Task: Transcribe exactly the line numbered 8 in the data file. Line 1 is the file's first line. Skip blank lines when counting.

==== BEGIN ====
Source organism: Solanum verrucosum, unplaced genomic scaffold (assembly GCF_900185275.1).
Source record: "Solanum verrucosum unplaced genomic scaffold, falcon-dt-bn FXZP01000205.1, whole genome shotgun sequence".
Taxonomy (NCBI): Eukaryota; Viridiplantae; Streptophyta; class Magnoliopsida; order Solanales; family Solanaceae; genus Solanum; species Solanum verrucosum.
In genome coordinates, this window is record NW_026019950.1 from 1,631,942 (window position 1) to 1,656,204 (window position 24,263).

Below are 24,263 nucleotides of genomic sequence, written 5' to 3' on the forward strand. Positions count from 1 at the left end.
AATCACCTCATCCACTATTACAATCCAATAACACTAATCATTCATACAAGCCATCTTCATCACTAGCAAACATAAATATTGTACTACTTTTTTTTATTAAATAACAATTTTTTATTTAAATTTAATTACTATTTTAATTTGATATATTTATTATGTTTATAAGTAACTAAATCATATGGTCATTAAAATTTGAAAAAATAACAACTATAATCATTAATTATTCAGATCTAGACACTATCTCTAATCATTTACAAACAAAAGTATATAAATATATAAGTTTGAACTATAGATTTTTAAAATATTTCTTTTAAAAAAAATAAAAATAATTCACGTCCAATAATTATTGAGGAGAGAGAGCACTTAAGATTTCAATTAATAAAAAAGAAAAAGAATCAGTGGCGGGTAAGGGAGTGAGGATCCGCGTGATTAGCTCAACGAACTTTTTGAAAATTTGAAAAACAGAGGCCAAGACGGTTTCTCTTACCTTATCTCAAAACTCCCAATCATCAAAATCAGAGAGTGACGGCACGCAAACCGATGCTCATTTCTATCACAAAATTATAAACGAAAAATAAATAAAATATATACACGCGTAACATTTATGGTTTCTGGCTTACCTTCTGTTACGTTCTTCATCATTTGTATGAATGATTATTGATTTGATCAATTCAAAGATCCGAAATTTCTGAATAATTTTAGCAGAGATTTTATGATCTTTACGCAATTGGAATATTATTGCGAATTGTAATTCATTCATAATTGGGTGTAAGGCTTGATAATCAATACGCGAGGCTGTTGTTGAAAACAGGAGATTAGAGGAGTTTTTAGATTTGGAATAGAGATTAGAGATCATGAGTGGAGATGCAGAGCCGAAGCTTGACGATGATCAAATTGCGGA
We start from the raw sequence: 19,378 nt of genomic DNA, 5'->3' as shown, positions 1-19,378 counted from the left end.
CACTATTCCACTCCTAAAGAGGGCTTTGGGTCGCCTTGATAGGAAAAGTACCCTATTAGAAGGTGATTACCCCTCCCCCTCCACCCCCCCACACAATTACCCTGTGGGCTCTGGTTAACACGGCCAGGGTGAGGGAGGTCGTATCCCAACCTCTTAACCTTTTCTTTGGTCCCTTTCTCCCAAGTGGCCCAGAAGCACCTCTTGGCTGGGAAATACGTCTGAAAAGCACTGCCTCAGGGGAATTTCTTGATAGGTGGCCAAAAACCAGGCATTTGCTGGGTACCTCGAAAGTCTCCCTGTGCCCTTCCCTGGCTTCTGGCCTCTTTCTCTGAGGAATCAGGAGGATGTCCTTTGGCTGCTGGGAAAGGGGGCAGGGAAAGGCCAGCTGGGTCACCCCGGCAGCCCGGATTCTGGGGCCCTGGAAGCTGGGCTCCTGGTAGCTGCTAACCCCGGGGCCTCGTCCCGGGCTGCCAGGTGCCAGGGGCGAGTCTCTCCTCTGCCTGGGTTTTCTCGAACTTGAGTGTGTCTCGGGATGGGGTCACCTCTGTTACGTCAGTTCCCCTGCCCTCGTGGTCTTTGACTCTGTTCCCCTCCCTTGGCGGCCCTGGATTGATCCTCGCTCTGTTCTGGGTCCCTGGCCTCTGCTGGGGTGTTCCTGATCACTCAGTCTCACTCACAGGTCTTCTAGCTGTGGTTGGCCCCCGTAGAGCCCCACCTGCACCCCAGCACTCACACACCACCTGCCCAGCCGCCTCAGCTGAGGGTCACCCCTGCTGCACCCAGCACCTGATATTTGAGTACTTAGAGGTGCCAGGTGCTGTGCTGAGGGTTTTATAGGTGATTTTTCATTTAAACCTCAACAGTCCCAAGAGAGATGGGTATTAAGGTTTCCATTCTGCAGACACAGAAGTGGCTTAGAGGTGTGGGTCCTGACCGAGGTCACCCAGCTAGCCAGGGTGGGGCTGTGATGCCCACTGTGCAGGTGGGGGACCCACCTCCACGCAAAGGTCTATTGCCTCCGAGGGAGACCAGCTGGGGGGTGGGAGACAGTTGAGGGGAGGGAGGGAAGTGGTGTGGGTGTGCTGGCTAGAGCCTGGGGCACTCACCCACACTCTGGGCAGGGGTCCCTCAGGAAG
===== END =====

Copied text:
CACTATTCCACTCCTAAAGAGGGCTTTGGGTCGCCTTGATAGGAAAAGTACCCTATTAGAAGGTGATTACCCCTCCCCCTCCACCCCCCCACACAATTACCCTGTGGGCTCTGGTTAACACGGCCAGGGTGAGGGAGGTCGTATCCCAACCTCTTAACCTTTTCTTTGGTCCCTTTCTCCCAAGTGGCCCAGAAGCACCTCTTGGCTGGGAAATACGTCTGAAAAGCACTGCCTCAGGGGAATTTCTTGATAGGTGGCCAAAAACCAGGCATTTGCTGGGTACCTCGAAAGTCTCCCTGTGCCCTTCCCTGGCTTCTGGCCTCTTTCTCTGAGGAATCAGGAGGATGTCCTTTGGCTGCTGGGAAAGGGGGCAGGGAAAGGCCAGCTGGGTCACCCCGGCAGCCCGGATTCTGGGGCCCTGGAAGCTGGGCTCCTGGTAGCTGCTAACCCCGGGGCCTCGTCCCGGGCTGCCAGGTGCCAGGGGCGAGTCTCTCCTCTGCCTGGGTTTTCTCGAACTTGAGTGTGTCTCGGGATGGGGTCACCTCTGTTACGTCAGTTCCCCTGCCCTCGTGGTCTTTGACTCTGTTCCCCTCCCTTGGCGGCCCTGGATTGATCCTCGCTCTGTTCTGGGTCCCTGGCCTCTGCTGGGGTGTTCCTGATCACTCAGTCTCACTCACAGGTCTTCTAGCTGTGGTTGGCCCCCGTAGAGCCCCACCTGCACCCCAGCACTCACACACCACCTGCCCAGCCGCCTCAGCTGAGGGTCACCCCTGCTGCACCCAGCACCTGATATTTGAGTACTTAGAGGTGCCAGGTGCTGTGCTGAGGGTTTTATAGGTGATTTTTCATTTAAACCTCAACAGTCCCAAGAGAGATGGGTATTAAGGTTTCCATTCTGCAGACACAGAAGTGGCTTAGAGGTGTGGGTCCTGACCGAGGTCACCCAGCTAGCCAGGGTGGGGCTGTGATGCCCACTGTGCAGGTGGGGGACCCACCTCCACGCAAAGGTCTATTGCCTCCGAGGGAGACCAGCTGGGGGGTGGGAGACAGTTGAGGGGAGGGAGGGAAGTGGTGTGGGTGTGCTGGCTAGAGCCTGGGGCACTCACCCACACTCTGGGCAGGGGTCCCTCAGGAAG